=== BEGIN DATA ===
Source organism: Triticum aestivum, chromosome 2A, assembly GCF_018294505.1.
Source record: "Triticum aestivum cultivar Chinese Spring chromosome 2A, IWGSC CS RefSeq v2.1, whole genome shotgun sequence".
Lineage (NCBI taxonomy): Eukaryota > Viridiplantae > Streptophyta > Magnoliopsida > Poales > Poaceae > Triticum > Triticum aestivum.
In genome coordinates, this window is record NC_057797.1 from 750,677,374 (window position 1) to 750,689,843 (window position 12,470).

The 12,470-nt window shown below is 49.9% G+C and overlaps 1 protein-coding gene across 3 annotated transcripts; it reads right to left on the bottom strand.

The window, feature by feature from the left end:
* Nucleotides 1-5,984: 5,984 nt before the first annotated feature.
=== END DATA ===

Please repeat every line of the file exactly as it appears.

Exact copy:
Source organism: Triticum aestivum, chromosome 2A, assembly GCF_018294505.1.
Source record: "Triticum aestivum cultivar Chinese Spring chromosome 2A, IWGSC CS RefSeq v2.1, whole genome shotgun sequence".
Lineage (NCBI taxonomy): Eukaryota > Viridiplantae > Streptophyta > Magnoliopsida > Poales > Poaceae > Triticum > Triticum aestivum.
In genome coordinates, this window is record NC_057797.1 from 750,677,374 (window position 1) to 750,689,843 (window position 12,470).

The 12,470-nt window shown below is 49.9% G+C and overlaps 1 protein-coding gene across 3 annotated transcripts; it reads right to left on the bottom strand.

The window, feature by feature from the left end:
* Nucleotides 1-5,984: 5,984 nt before the first annotated feature.